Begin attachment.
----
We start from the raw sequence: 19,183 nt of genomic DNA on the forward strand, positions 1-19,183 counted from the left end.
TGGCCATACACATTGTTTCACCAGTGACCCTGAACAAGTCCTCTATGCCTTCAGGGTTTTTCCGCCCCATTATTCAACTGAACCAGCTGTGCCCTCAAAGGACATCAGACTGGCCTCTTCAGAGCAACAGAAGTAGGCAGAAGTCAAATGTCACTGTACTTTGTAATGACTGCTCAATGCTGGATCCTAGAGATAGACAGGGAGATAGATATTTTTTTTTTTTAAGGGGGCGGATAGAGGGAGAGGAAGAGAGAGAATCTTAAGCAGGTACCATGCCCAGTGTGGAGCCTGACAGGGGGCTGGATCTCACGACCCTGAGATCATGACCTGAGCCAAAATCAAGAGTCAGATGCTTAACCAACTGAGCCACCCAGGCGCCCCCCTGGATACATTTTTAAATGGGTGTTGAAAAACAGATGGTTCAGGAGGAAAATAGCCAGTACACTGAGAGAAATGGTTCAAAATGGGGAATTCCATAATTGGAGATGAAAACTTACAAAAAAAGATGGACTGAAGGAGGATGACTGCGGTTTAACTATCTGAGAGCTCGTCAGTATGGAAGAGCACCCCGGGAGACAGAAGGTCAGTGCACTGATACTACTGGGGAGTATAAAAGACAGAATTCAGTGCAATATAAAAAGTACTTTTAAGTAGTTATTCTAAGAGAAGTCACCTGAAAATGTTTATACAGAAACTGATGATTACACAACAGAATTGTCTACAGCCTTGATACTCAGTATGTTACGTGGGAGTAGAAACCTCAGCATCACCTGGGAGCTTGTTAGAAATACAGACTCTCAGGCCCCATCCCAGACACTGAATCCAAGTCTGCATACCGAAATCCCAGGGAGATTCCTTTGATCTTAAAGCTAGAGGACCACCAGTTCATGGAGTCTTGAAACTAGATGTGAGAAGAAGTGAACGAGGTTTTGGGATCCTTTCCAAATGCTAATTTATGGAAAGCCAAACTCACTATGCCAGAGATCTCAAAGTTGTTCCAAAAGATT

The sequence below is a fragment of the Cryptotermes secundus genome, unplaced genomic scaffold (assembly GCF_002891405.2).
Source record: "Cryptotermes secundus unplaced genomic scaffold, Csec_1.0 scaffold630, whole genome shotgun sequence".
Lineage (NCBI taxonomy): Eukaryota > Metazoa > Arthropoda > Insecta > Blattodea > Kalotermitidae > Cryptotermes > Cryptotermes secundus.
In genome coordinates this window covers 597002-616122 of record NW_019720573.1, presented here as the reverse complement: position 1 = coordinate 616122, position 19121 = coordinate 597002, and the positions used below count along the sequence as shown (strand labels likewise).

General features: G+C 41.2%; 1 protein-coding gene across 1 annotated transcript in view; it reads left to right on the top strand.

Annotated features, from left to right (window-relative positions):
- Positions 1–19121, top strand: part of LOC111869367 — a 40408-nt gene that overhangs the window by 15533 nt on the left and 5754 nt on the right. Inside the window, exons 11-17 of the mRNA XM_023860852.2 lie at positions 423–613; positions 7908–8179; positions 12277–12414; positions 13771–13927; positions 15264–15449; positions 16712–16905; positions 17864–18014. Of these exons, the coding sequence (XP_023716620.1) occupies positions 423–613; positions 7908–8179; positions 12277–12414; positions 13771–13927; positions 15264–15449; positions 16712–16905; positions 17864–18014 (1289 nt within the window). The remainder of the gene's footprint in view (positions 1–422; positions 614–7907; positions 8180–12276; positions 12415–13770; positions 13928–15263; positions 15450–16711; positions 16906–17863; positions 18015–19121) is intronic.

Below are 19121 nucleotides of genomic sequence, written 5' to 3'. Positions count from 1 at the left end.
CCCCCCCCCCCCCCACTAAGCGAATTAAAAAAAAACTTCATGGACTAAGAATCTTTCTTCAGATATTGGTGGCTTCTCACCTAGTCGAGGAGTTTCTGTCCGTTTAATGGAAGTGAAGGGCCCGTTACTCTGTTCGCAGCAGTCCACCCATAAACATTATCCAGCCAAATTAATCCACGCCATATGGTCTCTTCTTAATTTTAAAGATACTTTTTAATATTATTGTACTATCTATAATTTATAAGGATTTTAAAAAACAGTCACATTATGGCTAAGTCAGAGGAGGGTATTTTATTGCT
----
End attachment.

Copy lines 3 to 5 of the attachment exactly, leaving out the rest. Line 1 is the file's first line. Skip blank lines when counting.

The sequence below is a fragment of the Cryptotermes secundus genome, unplaced genomic scaffold (assembly GCF_002891405.2).
Source record: "Cryptotermes secundus unplaced genomic scaffold, Csec_1.0 scaffold630, whole genome shotgun sequence".
Lineage (NCBI taxonomy): Eukaryota > Metazoa > Arthropoda > Insecta > Blattodea > Kalotermitidae > Cryptotermes > Cryptotermes secundus.